Comcast uses its own computers to masquerade as those of its users in order to disrupt and throttle internet traffic—specifically the peer-to-peer kind—whenever it chooses, according to nationwide independent tests carried out by the Associated Press. A Comcast rep dances around the charge by saying that the company doesn’t “block” access to anything—but he makes no mention of throttling or disrupting connections to shape traffic, probably because if he did, he’d have to admit to it or blatantly lie.
There aren’t many FCC regulations against traffic shaping—“the act of throttling a given piece of Internet traffic based on its type, like BitTorrent or VOIP”—but Comcast’s selective targeting and disruption of P2P services is the strongest evidence of a company intentionally degrading service by “actively impersonating” its customers’ computers.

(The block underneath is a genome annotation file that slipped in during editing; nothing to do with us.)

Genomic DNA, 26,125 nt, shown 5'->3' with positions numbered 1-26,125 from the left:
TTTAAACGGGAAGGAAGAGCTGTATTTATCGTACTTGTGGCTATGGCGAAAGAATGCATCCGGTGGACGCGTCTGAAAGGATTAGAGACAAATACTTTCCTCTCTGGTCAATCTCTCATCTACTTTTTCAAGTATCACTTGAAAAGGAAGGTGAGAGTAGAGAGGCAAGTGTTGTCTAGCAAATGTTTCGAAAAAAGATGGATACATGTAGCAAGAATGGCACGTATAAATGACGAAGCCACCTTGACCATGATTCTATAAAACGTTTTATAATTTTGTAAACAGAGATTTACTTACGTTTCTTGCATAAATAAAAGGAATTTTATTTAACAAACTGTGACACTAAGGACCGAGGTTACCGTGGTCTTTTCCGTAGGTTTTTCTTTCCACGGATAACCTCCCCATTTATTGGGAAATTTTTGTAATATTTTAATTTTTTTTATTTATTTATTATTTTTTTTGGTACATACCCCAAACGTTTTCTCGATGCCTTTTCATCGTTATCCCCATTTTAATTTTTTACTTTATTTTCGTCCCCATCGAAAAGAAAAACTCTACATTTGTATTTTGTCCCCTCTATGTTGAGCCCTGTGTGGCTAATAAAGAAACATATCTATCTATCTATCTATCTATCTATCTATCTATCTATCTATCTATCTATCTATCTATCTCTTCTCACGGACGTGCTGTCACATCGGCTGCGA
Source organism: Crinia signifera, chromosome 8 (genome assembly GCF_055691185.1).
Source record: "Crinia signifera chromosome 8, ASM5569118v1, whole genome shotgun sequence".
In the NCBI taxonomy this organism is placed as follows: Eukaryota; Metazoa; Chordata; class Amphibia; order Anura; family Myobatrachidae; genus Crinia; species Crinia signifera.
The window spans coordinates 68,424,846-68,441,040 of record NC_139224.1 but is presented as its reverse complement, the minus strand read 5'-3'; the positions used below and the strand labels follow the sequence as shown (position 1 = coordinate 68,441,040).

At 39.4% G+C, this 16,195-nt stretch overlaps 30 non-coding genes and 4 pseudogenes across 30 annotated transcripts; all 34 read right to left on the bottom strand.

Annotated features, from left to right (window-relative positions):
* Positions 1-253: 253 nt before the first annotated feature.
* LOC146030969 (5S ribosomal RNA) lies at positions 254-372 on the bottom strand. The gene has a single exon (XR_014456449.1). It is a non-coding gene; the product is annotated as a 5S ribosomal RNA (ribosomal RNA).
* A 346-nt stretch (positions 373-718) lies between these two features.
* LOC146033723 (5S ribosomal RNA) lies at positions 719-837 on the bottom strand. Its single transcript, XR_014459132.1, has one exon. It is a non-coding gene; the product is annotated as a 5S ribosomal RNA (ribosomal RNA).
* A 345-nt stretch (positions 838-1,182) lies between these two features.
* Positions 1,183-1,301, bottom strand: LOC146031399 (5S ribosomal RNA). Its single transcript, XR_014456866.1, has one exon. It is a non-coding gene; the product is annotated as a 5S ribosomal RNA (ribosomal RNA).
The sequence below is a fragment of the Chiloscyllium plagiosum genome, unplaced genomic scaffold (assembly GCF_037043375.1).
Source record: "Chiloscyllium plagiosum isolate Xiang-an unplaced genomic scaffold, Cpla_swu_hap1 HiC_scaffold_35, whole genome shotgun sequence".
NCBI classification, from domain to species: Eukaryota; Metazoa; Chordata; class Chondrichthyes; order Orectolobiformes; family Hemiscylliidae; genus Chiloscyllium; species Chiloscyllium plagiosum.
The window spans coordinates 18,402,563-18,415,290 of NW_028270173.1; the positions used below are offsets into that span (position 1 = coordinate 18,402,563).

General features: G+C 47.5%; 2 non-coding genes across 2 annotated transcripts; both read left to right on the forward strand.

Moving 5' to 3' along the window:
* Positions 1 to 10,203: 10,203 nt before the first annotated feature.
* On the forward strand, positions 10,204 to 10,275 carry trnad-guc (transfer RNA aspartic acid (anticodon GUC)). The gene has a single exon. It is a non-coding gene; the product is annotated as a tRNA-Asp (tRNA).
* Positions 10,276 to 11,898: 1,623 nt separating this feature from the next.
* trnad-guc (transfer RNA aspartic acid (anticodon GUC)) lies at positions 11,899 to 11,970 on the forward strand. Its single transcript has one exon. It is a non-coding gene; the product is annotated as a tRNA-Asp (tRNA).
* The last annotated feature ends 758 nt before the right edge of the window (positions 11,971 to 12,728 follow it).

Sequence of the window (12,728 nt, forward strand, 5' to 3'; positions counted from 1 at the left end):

Comcast’s technology kicks in, though not consistently, when one BitTorrent user attempts to share a complete file with another user.
Each PC gets a message invisible to the user that looks like it comes from the other computer, telling it to stop communicating. But neither message originated from the other computer — it comes from Comcast. If it were a telephone conversation, it would be like the operator breaking into the conversation, telling each talker in the voice of the other: “Sorry, I have to hang up. Good bye.”
The president of BitTorrent tells DailyTech that some Canadian companies also block and/or degrade P2P traffic, but Comcast is the first U.S. company to engage in it this aggressively. Both articles point out that it affects the entire file-sharing network, including companies who use P2P for legitimate business services like Blizzard Entertainment, which distributes World of Warcraft updates via BitTorrent.